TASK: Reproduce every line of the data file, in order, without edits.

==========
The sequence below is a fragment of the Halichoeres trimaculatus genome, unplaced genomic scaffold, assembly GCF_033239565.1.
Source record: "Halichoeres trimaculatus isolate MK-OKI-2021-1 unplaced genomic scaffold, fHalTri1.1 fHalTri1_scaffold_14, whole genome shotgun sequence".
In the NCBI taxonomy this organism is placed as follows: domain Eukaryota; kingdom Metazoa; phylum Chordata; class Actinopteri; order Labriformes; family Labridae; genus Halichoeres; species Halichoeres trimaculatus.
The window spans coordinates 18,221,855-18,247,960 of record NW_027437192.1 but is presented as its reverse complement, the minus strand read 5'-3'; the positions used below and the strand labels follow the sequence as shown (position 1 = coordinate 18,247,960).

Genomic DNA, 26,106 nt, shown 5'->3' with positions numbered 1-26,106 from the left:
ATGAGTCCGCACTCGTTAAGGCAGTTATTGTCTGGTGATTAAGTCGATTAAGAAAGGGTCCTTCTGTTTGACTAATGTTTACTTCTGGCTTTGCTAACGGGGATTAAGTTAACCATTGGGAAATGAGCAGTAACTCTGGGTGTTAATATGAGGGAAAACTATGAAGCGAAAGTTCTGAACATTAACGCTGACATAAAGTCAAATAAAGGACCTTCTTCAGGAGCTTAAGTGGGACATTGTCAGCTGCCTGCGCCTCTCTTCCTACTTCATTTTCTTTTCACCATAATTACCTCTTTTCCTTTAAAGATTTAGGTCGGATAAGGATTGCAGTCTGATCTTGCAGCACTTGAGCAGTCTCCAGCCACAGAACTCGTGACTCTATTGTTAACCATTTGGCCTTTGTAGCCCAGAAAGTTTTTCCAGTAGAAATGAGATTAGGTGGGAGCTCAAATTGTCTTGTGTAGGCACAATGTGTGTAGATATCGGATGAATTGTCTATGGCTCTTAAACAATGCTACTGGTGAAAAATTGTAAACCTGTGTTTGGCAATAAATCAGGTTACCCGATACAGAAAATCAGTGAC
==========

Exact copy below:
The sequence below is a fragment of the Halichoeres trimaculatus genome, unplaced genomic scaffold, assembly GCF_033239565.1.
Source record: "Halichoeres trimaculatus isolate MK-OKI-2021-1 unplaced genomic scaffold, fHalTri1.1 fHalTri1_scaffold_14, whole genome shotgun sequence".
In the NCBI taxonomy this organism is placed as follows: domain Eukaryota; kingdom Metazoa; phylum Chordata; class Actinopteri; order Labriformes; family Labridae; genus Halichoeres; species Halichoeres trimaculatus.
The window spans coordinates 18,221,855-18,247,960 of record NW_027437192.1 but is presented as its reverse complement, the minus strand read 5'-3'; the positions used below and the strand labels follow the sequence as shown (position 1 = coordinate 18,247,960).

Genomic DNA, 26,106 nt, shown 5'->3' with positions numbered 1-26,106 from the left:
ATGAGTCCGCACTCGTTAAGGCAGTTATTGTCTGGTGATTAAGTCGATTAAGAAAGGGTCCTTCTGTTTGACTAATGTTTACTTCTGGCTTTGCTAACGGGGATTAAGTTAACCATTGGGAAATGAGCAGTAACTCTGGGTGTTAATATGAGGGAAAACTATGAAGCGAAAGTTCTGAACATTAACGCTGACATAAAGTCAAATAAAGGACCTTCTTCAGGAGCTTAAGTGGGACATTGTCAGCTGCCTGCGCCTCTCTTCCTACTTCATTTTCTTTTCACCATAATTACCTCTTTTCCTTTAAAGATTTAGGTCGGATAAGGATTGCAGTCTGATCTTGCAGCACTTGAGCAGTCTCCAGCCACAGAACTCGTGACTCTATTGTTAACCATTTGGCCTTTGTAGCCCAGAAAGTTTTTCCAGTAGAAATGAGATTAGGTGGGAGCTCAAATTGTCTTGTGTAGGCACAATGTGTGTAGATATCGGATGAATTGTCTATGGCTCTTAAACAATGCTACTGGTGAAAAATTGTAAACCTGTGTTTGGCAATAAATCAGGTTACCCGATACAGAAAATCAGTGAC